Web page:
No. 2 Kollin Moore gets his hand raised after defeating No. 19 Malik McDonald of North Carolina State University by major decision in the 197-pound bout, 15-6. Credit: Sal Marandino | For The Lantern

The Ohio State wrestling team will be the only team in the nation to represent all 10 weight classes when it heads to Pittsburgh Thursday to compete for a title in the NCAA Championships.

No. 6 Ohio State (12-2, 7-2 Big Ten) will try to win the NCAA Championship as a team after finishing second each of the past two postseasons to Penn State. The Buckeyes have the edge as the only team with the ability to gain points in all 10 weight classes, and with multiple wrestlers in contention for individual championships.

“Let’s not take for granted the fact that we did what no other team did this year in the country in regard to qualifying [all 10 wrestlers],” Ohio State head coach Tom Ryan said. “But also, it is Ohio State, and we can attract the best, and we are all seeking perfection and that’s what we are after.”

The Buckeyes’ 10-man lineup earned five top-5 seeds for the 2019 NCAA Wrestling Championships. Ohio State senior Myles Martin, the No. 1 wrestler in the country at 184 pounds, received the only top seed for the Buckeyes.

Martin is one of only 12 wrestlers nationally to own an undefeated record heading into the NCAA Championships.

Ryan said Martin has a lot of pressure to win the national title but is confident in his abilities.

“I believe [Martin] is the best pound-for-pound wrestler in the tournament,” Ryan said. “We will see come Thursday.”

Ohio State senior Joey McKenna, the No. 2 wrestler in the country at 141 pounds, avenged one of his two losses on the season in the Big Ten 141-pound championship match by defeating Penn State sophomore Nick Lee, the then-No. 2 wrestler in the NCAA at 141 pounds.

McKenna could have a chance to avenge the only other wrestler that has defeated him this season in Cornell sophomore Yianni Diakomihalis, who is the No. 1 wrestler at 141 pounds and remains undefeated, should they both reach the finals.

Ryan said McKenna learned from his loss, and knows what he needs to do to defeat No. 1 seed Diakomihalis.

“[McKenna] had a great match with [Diakomihalis]. We liked the way the match went,” Ryan said. “He has to finish some of the shots he didn’t finish.”

Ohio State redshirt senior Micah Jordan and redshirt junior Kollin Moore, the No. 2 wrestlers in the country at 149 pounds and 197 pounds, respectively, both head into the NCAA Championships as the other two No. 2 seeds for the Buckeyes.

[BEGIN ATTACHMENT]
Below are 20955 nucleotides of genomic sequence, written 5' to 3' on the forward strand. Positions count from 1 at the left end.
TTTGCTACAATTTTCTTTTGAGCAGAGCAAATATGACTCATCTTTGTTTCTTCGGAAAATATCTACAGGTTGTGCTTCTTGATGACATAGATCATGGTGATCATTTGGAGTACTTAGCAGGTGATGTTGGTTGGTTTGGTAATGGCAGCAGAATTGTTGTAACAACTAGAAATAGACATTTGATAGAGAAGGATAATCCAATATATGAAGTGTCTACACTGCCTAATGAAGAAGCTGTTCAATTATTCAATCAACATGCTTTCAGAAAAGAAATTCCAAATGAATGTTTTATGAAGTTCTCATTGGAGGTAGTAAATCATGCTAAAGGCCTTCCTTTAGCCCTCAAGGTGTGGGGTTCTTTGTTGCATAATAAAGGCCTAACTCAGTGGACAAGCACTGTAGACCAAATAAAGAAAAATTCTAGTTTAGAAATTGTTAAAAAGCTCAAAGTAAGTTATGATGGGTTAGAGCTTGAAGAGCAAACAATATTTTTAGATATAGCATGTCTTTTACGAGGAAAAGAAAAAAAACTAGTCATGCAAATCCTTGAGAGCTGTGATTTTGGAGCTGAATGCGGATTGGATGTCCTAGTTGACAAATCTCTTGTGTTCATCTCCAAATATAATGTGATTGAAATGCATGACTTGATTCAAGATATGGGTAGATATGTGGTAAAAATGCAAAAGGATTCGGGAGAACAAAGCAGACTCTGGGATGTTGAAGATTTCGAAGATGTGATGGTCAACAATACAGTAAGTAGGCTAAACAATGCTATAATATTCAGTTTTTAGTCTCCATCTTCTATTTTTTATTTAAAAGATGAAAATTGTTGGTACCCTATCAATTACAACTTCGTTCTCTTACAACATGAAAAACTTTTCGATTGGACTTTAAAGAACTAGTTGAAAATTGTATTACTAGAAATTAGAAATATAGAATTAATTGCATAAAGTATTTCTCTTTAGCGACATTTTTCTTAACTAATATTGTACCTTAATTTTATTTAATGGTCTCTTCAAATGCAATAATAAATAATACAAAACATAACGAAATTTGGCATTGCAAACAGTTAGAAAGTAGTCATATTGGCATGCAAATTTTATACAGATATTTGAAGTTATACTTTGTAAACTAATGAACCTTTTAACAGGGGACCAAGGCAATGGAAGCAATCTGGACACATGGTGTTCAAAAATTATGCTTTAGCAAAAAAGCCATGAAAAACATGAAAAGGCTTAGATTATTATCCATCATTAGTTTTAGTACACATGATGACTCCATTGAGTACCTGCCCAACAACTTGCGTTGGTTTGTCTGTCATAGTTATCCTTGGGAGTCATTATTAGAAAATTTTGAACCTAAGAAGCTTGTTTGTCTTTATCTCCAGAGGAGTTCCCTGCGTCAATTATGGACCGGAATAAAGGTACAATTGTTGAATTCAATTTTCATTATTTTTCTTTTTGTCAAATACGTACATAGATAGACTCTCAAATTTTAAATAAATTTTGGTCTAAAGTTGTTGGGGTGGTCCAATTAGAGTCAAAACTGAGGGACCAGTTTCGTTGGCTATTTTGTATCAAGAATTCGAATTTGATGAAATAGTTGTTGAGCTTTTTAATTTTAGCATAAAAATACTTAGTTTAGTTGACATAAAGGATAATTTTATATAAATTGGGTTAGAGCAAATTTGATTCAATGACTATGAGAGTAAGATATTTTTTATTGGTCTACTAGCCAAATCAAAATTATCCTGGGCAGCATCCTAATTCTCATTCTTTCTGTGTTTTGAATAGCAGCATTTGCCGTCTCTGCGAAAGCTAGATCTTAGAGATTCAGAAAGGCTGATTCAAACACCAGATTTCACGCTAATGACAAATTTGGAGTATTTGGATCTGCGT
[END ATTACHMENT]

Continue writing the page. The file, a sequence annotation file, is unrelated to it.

Jordan has lost only two matches this season, both to Rutgers’ Anthony Ashnault, who is the top seed at 149 pounds.

Moore also has two losses to one wrestler: undefeated Penn State redshirt senior Bo Nickal, the No. 1 wrestler in the country at 197 pounds.

Ryan said the wrestlers must go match by match and he expects big things from Jordan and Moore.

“They got to be really smart with the tactics they use and the skill they use when they use it,” Ryan said. “A lot of this at times boils down to quality decision-making.”

Ohio State junior Luke Pletcher, the No. 9 wrestler in the country at 133 pounds, received the No. 5 seed in the NCAA Championships after a strong performance in the Big Ten Tournament, finishing as the runner-up.

Pletcher said the 133-pound weight class was very difficult this season, but still feels ready to compete.

“No matter where they put you in that bracket, it is going to be a brutal way,” Pletcher said. “I think I got a good [seed], ready to wrestle and feel good [about] getting back my mojo and ready to rock.”

Ohio State senior Te’Shan Campbell, the No. 16 wrestler in the country at 165 pounds, received the No. 21 seed in the NCAA Championships.

Campbell transferred to Ohio State from the University of Pittsburgh after the 2017 season and talked about what it means to him to be wrestling in front of his hometown in Pittsburgh for the NCAA Championships.

“Why not have it at home [when] it could be anywhere?” Campbell said. “I look forward to the experience of going back home with friends and family and being able to celebrate with them.”

No. 6 Ohio State will attempt to win its first NCAA Championship since 2015 starting at noon Thursday in Pittsburgh.